In banking, I doubt anyone avoids profitable risk, if they are only gambling with 0.01% of the funds capital.

There are people out there, who can't play the long run, and might want to avoid variance. They are however definitely playing sub-optimally.

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The three add-up to sub-optimal play. Right now this sub-optimal play works. But as the player ecosystem continues to transform it will no longer work nearly as well.

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You seem to completely misunderstand what we are talking about here. +EV is not dependent on the "player ecosytsem" and who you are playing against. It is a theorteical concept which all good players will adjust to the particulars of any situation.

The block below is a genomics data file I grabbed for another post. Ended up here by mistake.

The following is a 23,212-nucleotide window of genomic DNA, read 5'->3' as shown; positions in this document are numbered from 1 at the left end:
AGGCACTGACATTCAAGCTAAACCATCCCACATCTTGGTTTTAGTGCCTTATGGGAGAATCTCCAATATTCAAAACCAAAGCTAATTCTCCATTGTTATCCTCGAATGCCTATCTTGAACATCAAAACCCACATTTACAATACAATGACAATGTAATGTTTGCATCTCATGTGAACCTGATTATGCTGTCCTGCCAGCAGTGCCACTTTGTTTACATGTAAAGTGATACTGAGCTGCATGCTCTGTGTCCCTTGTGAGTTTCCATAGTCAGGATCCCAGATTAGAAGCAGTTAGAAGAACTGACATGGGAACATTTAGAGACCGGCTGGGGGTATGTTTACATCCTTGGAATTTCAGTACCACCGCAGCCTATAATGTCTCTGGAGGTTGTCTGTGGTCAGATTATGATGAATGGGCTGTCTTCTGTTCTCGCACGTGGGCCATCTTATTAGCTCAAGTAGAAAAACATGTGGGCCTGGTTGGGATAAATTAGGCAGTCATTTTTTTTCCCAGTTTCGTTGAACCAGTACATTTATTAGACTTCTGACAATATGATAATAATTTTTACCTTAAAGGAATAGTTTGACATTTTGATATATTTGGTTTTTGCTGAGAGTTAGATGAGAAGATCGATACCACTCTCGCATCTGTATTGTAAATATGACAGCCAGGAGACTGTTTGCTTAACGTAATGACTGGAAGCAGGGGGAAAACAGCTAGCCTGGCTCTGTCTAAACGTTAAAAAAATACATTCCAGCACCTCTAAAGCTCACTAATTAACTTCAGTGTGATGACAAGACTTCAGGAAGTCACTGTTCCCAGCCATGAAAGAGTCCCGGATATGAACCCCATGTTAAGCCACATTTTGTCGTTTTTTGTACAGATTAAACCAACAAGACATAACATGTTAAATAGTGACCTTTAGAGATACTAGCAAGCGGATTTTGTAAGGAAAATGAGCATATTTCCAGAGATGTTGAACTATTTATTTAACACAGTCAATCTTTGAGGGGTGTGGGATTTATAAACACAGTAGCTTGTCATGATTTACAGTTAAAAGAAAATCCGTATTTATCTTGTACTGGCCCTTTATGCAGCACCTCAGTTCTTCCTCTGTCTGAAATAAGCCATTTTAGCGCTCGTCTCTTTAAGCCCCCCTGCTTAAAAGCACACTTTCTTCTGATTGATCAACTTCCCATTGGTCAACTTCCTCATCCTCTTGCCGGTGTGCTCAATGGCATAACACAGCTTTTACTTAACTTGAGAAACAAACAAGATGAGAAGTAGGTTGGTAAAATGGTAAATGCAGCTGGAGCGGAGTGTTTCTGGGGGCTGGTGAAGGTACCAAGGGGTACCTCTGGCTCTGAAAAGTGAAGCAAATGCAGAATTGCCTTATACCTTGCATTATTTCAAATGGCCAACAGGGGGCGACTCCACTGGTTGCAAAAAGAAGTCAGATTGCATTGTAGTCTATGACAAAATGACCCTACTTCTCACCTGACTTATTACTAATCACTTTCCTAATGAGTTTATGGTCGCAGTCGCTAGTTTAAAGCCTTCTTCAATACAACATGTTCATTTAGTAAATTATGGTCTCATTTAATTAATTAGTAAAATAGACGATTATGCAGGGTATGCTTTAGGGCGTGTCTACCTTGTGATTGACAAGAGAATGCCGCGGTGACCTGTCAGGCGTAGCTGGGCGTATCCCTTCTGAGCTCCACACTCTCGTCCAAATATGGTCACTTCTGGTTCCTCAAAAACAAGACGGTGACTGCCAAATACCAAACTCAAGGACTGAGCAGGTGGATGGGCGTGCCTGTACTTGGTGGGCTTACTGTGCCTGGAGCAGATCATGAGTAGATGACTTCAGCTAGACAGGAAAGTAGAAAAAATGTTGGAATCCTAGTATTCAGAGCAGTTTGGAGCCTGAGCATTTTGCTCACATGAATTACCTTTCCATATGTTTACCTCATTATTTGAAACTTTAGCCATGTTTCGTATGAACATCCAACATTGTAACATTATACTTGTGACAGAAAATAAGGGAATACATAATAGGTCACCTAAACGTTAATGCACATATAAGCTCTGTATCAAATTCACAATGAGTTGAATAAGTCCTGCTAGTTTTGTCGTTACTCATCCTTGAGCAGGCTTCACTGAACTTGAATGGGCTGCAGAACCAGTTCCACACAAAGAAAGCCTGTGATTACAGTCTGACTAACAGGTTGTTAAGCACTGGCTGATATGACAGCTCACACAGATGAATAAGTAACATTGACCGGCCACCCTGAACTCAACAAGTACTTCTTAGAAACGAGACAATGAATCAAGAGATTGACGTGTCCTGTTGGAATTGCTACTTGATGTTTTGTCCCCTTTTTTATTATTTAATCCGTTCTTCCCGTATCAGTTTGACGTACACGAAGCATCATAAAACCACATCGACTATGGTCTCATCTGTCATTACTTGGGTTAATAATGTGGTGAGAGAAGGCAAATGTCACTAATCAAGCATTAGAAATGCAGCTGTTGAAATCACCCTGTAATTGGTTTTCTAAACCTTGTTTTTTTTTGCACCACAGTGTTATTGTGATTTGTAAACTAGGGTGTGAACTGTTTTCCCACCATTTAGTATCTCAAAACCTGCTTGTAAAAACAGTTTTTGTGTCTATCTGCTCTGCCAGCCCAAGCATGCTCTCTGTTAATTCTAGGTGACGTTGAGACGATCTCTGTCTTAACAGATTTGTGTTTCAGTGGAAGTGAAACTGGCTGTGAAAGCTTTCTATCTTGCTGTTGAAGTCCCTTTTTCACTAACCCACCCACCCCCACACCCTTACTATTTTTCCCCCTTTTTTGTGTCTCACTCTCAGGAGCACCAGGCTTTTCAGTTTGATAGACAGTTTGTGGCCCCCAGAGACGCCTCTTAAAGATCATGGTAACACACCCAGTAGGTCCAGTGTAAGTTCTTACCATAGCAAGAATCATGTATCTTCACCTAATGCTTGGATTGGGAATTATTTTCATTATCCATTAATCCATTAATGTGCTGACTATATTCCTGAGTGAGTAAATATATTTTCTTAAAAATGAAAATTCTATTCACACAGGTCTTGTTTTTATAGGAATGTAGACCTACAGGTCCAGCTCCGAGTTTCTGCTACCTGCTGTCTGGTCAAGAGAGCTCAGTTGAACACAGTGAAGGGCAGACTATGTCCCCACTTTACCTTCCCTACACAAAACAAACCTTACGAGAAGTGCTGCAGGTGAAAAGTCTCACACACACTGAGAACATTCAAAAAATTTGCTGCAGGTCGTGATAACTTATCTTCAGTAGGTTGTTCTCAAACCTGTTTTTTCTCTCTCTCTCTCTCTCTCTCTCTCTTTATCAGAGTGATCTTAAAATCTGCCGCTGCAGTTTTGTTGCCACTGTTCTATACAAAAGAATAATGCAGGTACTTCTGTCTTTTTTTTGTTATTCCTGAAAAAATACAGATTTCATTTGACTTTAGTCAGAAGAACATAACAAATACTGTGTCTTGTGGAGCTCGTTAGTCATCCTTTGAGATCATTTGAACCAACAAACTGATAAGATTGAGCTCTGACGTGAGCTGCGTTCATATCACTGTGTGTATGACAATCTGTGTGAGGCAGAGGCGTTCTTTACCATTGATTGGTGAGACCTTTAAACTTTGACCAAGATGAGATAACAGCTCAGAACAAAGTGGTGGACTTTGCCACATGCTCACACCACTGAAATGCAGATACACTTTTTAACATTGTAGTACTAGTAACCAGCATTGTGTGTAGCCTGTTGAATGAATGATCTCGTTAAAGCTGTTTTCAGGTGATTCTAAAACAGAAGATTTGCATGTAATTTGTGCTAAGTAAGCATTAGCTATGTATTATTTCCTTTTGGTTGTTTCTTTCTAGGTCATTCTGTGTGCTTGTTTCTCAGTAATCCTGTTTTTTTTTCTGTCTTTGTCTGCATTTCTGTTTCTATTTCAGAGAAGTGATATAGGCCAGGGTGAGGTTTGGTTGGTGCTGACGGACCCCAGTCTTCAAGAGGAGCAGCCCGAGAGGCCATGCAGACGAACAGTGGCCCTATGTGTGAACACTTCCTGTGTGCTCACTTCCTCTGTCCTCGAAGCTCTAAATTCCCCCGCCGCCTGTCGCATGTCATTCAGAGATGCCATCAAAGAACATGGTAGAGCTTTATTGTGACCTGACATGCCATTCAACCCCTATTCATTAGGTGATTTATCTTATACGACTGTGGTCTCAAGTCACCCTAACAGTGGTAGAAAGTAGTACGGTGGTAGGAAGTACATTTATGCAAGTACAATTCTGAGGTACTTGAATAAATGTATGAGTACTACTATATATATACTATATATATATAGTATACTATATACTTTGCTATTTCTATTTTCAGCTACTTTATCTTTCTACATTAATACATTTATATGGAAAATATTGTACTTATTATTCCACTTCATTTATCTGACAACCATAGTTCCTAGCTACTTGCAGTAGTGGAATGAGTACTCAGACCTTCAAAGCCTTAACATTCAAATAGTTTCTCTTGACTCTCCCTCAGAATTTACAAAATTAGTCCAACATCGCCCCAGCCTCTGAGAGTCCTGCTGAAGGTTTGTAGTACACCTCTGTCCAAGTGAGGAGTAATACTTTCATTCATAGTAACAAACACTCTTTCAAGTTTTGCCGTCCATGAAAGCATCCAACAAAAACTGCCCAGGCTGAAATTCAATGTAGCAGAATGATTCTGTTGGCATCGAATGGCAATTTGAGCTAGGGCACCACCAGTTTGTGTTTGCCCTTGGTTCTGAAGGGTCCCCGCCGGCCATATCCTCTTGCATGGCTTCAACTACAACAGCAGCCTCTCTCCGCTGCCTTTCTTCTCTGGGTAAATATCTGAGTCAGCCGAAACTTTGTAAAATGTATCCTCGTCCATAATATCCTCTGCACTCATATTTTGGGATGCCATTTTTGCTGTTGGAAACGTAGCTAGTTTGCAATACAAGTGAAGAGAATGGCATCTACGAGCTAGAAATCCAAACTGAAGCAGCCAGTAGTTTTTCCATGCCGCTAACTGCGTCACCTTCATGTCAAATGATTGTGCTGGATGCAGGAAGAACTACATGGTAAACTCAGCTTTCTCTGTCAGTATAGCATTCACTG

If I'm thinking about pushing, and I think it is marginally +cEV, this is based on the table. If the "player ecosystem" evolves, then what plays are marginally +EV will change. But it will still be correct to make those plays, once I have adjusted for the circumstances.

Finally you make a point about players escalating stakes to punish risk averse players, and that this will stop being profitable as people adjust. This is correct, but the reason it will stop certain plays being correct is that it will make the plays -EV, a +EV play will alyways be a +EV play.

 JammyDodga 10-22-2007 10:07 AM

Re: A5s in blind battle.

Hmm, I killed a thread. I'm proud.

 baltostar 10-23-2007 06:55 AM

Re: A5s in blind battle.

JammyDodga IM'd me and asked me to respond to his post: